Source: The Hitavada      Date: 13 Sep 2018 11:07:27

NUMBERS often hide the true story. It has to be lived through memories and making a note of those for the future. The real story lies in moments -- seized and wasted. Flying back from the English shores, the Indian cricket team will have a bagful of those moments -- more wasted and a precious few seized. The 4-1 scoreline may suggest a hiding Virat Kohli’s men got from England but the true story lies in the tenacity and skill that India displayed in a Test series that was there for taking right from the first ball.

The kind of opposition India encountered in this five-Test series was far depleted than what they faced on the ignominious tours of 2011 and 2014. This was the best chance India had to win the English Summer. Never had the Indian team boasted of a pace attack that could take 20 wickets in every game. And the batting line-up it had was among the best in the present cricketing world. And yet, India came second best, losing key plots to an opponent that swears on their home pride. Tests are won by winning sessions and India lost crucial ones despite being overwhelming favourites.

As captain Kohli said, the kind of cricket India played might not show on the scorecard. The issue here is of the kind of cricket they needed to play to change the scorecard. On that count, India have a lot to learn and that too very quickly. There are gains, tremendous gains from every quarter of the series. What rankles is the collective outcome of those gains -- losses. That too from winning positions. The kind of cricket, Kohli said, India played in the series needed a constant accomplice -- Killer Punch. Unfortunately, India failed to deliver that punch.

Silver lining of this England tour will once again be the pace department. They were outstanding, to say the least, making England top-order look pedestrian in all the Tests. The biggest plus was the ability of every pacer in the side to put his hand up in absence of a senior partner. Even without Bhuvneshwar Kumar, considered India’s spearhead in the English conditions, the likes of Jasprit Bumrah, Mohammad Shami and Ishant Sharma were more than handful for England’s batsmen. The only glitch was their failure to wipe out the tail-enders. In almost every Test, contribution from England’s tail-end batsmen made the biggest difference in the final result.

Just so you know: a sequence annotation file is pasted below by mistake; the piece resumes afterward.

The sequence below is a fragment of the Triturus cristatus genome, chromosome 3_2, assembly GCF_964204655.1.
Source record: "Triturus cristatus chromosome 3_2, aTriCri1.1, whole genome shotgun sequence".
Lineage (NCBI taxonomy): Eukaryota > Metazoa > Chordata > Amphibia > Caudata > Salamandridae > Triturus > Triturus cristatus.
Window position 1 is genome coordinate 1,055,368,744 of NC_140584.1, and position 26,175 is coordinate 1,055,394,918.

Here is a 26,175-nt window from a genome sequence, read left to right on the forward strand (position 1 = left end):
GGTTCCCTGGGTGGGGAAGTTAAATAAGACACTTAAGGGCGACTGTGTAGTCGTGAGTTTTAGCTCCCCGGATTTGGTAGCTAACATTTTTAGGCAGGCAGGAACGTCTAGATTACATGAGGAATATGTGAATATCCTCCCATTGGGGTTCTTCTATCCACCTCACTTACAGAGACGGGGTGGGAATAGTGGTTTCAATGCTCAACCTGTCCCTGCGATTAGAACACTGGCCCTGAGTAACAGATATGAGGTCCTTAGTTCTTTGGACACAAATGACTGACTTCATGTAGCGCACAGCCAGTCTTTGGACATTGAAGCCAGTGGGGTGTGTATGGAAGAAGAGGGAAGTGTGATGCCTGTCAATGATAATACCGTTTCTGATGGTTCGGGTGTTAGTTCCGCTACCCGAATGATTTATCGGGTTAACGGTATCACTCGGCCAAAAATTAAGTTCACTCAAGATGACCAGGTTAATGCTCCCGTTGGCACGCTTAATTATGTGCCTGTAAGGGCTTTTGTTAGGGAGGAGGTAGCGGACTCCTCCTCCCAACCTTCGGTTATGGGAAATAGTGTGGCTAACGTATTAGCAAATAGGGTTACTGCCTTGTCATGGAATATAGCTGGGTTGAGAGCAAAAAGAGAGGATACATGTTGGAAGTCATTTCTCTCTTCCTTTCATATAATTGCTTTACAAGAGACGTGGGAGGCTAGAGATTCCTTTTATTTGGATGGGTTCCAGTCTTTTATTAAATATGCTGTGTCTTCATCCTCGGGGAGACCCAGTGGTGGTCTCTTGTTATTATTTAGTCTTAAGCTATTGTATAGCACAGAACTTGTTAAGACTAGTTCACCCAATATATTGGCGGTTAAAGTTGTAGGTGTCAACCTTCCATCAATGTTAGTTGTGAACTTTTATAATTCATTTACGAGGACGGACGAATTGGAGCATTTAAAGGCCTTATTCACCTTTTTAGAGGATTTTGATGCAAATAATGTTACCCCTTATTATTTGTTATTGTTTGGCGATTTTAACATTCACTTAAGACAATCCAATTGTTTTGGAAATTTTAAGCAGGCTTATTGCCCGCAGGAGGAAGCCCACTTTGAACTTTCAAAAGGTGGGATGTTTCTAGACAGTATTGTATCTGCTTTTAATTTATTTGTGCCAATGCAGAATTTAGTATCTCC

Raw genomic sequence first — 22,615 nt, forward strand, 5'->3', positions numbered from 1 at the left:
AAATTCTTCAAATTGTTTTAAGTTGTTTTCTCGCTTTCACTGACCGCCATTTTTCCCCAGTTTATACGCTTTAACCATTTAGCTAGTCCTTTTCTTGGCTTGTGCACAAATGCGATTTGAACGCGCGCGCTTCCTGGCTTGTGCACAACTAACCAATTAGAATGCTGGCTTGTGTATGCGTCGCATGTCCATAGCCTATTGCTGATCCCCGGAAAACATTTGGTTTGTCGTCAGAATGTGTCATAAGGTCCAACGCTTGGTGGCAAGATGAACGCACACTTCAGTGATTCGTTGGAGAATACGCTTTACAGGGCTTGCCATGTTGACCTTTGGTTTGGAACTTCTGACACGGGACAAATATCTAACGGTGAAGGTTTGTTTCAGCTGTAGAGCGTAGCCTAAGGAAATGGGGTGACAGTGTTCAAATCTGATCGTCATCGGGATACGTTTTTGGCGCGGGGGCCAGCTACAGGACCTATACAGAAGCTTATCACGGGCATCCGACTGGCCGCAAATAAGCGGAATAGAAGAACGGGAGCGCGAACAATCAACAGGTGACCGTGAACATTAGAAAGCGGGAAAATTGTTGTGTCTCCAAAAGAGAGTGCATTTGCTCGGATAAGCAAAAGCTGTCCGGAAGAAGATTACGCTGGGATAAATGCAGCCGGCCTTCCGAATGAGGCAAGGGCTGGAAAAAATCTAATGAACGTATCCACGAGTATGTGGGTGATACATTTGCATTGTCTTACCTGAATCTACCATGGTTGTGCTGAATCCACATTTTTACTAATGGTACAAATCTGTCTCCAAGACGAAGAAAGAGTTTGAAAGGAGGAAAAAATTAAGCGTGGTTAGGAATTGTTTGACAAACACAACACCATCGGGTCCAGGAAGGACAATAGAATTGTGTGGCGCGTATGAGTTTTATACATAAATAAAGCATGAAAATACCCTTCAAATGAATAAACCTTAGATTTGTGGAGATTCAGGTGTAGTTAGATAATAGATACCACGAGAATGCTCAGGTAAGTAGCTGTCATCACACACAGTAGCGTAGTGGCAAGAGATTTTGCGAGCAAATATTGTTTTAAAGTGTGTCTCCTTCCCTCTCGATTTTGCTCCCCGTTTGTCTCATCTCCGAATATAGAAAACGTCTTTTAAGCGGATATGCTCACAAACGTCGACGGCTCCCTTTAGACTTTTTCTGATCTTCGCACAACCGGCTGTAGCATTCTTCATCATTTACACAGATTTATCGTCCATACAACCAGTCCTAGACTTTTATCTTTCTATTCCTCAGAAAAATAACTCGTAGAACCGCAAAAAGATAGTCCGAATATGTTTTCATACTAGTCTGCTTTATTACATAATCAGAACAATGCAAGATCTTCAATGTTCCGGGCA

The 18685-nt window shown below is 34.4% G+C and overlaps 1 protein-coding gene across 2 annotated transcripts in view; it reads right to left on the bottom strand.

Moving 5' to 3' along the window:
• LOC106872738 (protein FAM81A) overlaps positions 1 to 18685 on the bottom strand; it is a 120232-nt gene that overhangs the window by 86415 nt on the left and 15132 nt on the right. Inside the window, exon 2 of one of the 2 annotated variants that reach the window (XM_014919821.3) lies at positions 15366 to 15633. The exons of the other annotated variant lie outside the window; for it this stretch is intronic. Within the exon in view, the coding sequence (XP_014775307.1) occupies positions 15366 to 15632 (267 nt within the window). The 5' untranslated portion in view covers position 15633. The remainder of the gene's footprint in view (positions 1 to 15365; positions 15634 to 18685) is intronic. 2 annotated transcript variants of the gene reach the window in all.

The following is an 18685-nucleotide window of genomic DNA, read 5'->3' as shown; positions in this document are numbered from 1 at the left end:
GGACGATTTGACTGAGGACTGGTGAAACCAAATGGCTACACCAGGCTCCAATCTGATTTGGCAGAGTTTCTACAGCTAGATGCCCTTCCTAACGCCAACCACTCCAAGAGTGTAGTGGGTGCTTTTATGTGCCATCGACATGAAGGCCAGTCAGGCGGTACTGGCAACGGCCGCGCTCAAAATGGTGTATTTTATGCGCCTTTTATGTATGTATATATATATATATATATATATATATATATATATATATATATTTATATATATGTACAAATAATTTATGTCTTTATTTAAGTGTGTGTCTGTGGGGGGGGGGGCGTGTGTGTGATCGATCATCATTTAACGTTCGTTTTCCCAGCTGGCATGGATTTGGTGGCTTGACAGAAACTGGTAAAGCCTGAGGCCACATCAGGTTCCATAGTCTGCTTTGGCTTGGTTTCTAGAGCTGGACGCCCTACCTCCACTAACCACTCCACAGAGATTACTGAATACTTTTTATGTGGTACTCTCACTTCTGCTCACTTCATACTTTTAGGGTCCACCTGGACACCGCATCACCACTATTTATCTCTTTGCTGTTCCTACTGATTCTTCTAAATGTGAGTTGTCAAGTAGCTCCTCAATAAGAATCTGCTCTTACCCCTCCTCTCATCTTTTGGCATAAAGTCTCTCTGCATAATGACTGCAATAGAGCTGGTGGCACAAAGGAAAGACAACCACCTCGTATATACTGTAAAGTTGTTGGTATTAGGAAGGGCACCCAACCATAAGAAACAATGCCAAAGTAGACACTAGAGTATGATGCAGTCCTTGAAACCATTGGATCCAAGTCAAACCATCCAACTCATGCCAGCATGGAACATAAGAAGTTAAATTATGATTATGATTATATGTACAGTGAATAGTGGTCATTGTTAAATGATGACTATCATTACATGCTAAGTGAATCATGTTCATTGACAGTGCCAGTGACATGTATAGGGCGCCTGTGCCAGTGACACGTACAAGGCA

Post-mortem of this ‘what if’ tour would be incomplete without the mention of Ravichandran Ashwin’s contribution. He was excellent in one Test but carrying an injury and going for far too many variations did him in during the crucial fourth Test. That a premier off-spinner is overshadowed by Moeen Ali’s innocuous finger-spin was a bad certificate for any bowler. But this tour was always about the mistakes that India committed at wrong times. The glaring being the lack of faith in Chinaman bowler Kuldeep Yadav, who was sent home without a long rope.

The biggest disappointment for India would be their batting. Unsure openers, creaky middle-order and on-and-off all-round show at Number 6 pushed the entire burden on Kohli, who sang his own redemption song with aplomb. Such dependence on one batsman never bodes well for a team that is dreaming to be the best in overseas conditions. All that was missing for the entire tour was discovered on the last day when Lokesh Rahul and Rishabh Pant showed a rare spine.

Despite the loss, this Indian team must be given a long run. The loss will hurt but the positives are far too precious. In Pant and Rahul, in Bumrah and Ravindra Jadeja and even in the inconsistency of Hardik Pandya, India can still form a force that can change the story. These players deserve another chance and support from the fans for another shot in the coming years.